The architectural history of Texas spans more than 300 years of European settlement and 10,000 years of habitation by native peoples. The incredibly diverse natural landscape and equally varied built environment has produced an architectural heritage of national and international stature. This book, the first of two volumes devoted to the Lone Star State, covers the central, southern, and Gulf Coast regions (the earliest areas of Spanish and Anglo settlement and the majority of the counties that won independence from Mexico in 1836) and includes four major cities--Austin, Corpus Christi, Houston, and San Antonio. The authors consider the contributions made by various cultures--Native American, Spanish, Mexican, Anglo, African American, German, Czech, Polish, and Italian--to the state's rich architectural heritage. More than 1,000 building entries canvass the most important and representative examples of Spanish missions, log cabins, German stone houses, Victorian courthouses, Moderne stores, contemporary ranch houses, modern skyscrapers, postmodern retail strips, and incursions by internationally renowned architects. With the burgeoning interest in heritage tourism, this in-depth guide--enlivened by 351 illustrations and 50 maps--will satisfy the curiosity of both local and out-of-state visitors, bringing new energy to the state's promising preservation movement.
Thirteen years in the making, [Buildings of Texas] will be the first comprehensive survey of the state's built environment.... The 700-plus-page book presents architectural profiles of the region's major cities--Houston, Austin and San Antonio--then hits the road in search of the unique and unexpected.... The volume features more than 300 photos by Moorhead, a noted architectural photographer, historic photos, 350 illustrations and 50 maps.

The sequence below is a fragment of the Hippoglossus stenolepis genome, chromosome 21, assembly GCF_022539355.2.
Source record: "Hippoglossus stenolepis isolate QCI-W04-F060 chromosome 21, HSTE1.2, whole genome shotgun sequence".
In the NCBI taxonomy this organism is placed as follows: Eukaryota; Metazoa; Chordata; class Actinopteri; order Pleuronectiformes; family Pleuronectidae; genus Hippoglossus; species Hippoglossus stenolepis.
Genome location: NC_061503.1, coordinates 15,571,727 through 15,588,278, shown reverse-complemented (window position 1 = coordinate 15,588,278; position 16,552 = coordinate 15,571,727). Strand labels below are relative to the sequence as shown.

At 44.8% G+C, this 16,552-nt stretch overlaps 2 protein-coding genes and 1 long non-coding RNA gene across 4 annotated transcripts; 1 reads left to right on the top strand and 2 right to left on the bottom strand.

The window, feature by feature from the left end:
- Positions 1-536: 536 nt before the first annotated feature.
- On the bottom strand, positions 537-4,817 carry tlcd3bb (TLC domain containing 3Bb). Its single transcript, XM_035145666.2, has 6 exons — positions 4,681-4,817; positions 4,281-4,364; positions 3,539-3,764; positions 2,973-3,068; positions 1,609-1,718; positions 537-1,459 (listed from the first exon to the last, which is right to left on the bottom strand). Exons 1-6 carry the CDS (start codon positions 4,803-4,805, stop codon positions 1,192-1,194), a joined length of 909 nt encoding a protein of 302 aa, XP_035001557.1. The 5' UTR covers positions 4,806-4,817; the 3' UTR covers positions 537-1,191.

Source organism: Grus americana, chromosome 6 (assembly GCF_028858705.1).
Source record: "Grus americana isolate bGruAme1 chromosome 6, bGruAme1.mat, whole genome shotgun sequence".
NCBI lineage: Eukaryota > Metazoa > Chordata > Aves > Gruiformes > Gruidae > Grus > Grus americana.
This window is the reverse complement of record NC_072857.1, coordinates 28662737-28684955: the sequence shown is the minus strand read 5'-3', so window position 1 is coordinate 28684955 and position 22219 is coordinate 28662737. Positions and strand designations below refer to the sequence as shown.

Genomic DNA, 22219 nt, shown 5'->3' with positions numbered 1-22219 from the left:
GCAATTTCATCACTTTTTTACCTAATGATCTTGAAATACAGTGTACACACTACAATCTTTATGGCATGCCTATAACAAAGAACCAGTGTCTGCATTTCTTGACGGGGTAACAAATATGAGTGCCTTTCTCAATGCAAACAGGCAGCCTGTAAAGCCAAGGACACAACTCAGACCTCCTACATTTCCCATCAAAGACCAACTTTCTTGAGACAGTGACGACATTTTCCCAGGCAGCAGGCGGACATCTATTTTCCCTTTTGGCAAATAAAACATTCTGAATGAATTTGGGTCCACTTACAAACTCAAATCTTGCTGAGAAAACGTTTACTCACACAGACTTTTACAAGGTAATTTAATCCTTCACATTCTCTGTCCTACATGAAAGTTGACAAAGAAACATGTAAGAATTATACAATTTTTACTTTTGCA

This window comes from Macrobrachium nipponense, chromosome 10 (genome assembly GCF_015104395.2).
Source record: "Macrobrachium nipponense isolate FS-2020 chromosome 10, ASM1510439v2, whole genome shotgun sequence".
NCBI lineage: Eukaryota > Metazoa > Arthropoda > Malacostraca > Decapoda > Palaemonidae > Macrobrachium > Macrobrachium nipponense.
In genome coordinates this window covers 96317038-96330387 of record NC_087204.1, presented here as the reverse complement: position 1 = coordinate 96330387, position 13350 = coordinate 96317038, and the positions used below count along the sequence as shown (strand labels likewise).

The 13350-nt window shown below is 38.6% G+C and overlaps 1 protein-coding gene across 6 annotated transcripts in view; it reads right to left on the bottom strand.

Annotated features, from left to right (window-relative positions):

There is probably no one in Texas who is more obsessed with architecture than Gerald Moorhead, the Rice University lecturer in architecture and the architect laureate of Kazakhstan. Mr. Moorhead has been in the business of buildings for 40 years, as an architect and as an architectural journalist.
Gerald Moorhead, FAIA, is an award-winning Houston architect, former contributing editor to Architectural Record and Texas Architect, documentary photographer for HABS/HAER and three editions of the Houston Architecture Guide, and Lecturer on Preservation at Rice University. James W. Steely is a Senior Historian/Architectural Historian with SWCA Environmental Consultants and the author of Parks for Texas: Enduring Landscapes of the New Deal. W. Dwayne Jones worked for the Texas Historical Commission and is the Executive Director of the Galveston Historical Foundation. Anna Mod, a Historic Preservation Specialist with SWCA Environmental Consultants in Houston and Visiting Associate Professor at Prairie View A&M University, is the author of Building Modern Houston. John C. Ferguson has taught at Trinity University and the School of Architecture, University of Texas at Arlington, and contributed to AIA guides to New Orleans and San Antonio. Cheryl Caldwell Ferguson is the author of the forthcoming volume Highland Park and River Oaks: The Origins of Garden Suburban Community Planning in Texas. Mario L. Sánchez is a historical architect with the Texas Department of Transportation and the coeditor of A Shared Experience: The History, Architecture, and Historic Designations of the Lower Rio Grande Heritage Corridor. Stephen Fox is a Fellow of the Anchorage Foundation of Texas.